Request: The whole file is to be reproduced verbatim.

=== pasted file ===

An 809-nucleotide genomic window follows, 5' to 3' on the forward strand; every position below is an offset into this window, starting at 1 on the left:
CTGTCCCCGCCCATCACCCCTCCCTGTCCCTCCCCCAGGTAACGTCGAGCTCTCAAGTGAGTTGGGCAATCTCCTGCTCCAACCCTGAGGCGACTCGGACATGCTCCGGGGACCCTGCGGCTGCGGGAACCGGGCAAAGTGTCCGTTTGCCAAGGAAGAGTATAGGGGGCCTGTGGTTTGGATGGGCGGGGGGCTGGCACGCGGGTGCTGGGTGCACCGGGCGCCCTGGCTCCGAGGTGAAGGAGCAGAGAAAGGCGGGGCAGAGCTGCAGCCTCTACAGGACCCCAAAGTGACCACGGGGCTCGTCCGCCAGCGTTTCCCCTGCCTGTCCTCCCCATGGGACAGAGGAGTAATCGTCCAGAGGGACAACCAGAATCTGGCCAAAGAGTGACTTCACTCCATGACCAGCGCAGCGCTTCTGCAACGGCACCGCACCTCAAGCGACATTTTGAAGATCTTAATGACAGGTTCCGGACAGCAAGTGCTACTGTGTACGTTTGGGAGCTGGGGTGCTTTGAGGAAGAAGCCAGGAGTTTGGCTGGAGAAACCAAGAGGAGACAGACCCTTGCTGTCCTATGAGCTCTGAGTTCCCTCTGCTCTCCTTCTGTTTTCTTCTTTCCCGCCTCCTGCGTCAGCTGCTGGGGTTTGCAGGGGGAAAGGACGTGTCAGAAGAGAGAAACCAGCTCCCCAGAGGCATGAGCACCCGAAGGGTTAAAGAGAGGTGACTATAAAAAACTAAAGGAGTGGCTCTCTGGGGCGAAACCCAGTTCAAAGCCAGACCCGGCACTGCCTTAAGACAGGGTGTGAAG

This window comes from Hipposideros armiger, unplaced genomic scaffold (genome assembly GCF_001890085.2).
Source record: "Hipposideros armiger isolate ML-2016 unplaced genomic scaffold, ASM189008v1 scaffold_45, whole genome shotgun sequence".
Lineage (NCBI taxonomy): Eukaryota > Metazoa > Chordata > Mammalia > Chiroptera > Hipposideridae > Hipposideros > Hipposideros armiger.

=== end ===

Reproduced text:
An 809-nucleotide genomic window follows, 5' to 3' on the forward strand; every position below is an offset into this window, starting at 1 on the left:
CTGTCCCCGCCCATCACCCCTCCCTGTCCCTCCCCCAGGTAACGTCGAGCTCTCAAGTGAGTTGGGCAATCTCCTGCTCCAACCCTGAGGCGACTCGGACATGCTCCGGGGACCCTGCGGCTGCGGGAACCGGGCAAAGTGTCCGTTTGCCAAGGAAGAGTATAGGGGGCCTGTGGTTTGGATGGGCGGGGGGCTGGCACGCGGGTGCTGGGTGCACCGGGCGCCCTGGCTCCGAGGTGAAGGAGCAGAGAAAGGCGGGGCAGAGCTGCAGCCTCTACAGGACCCCAAAGTGACCACGGGGCTCGTCCGCCAGCGTTTCCCCTGCCTGTCCTCCCCATGGGACAGAGGAGTAATCGTCCAGAGGGACAACCAGAATCTGGCCAAAGAGTGACTTCACTCCATGACCAGCGCAGCGCTTCTGCAACGGCACCGCACCTCAAGCGACATTTTGAAGATCTTAATGACAGGTTCCGGACAGCAAGTGCTACTGTGTACGTTTGGGAGCTGGGGTGCTTTGAGGAAGAAGCCAGGAGTTTGGCTGGAGAAACCAAGAGGAGACAGACCCTTGCTGTCCTATGAGCTCTGAGTTCCCTCTGCTCTCCTTCTGTTTTCTTCTTTCCCGCCTCCTGCGTCAGCTGCTGGGGTTTGCAGGGGGAAAGGACGTGTCAGAAGAGAGAAACCAGCTCCCCAGAGGCATGAGCACCCGAAGGGTTAAAGAGAGGTGACTATAAAAAACTAAAGGAGTGGCTCTCTGGGGCGAAACCCAGTTCAAAGCCAGACCCGGCACTGCCTTAAGACAGGGTGTGAAG

This window comes from Hipposideros armiger, unplaced genomic scaffold (genome assembly GCF_001890085.2).
Source record: "Hipposideros armiger isolate ML-2016 unplaced genomic scaffold, ASM189008v1 scaffold_45, whole genome shotgun sequence".
Lineage (NCBI taxonomy): Eukaryota > Metazoa > Chordata > Mammalia > Chiroptera > Hipposideridae > Hipposideros > Hipposideros armiger.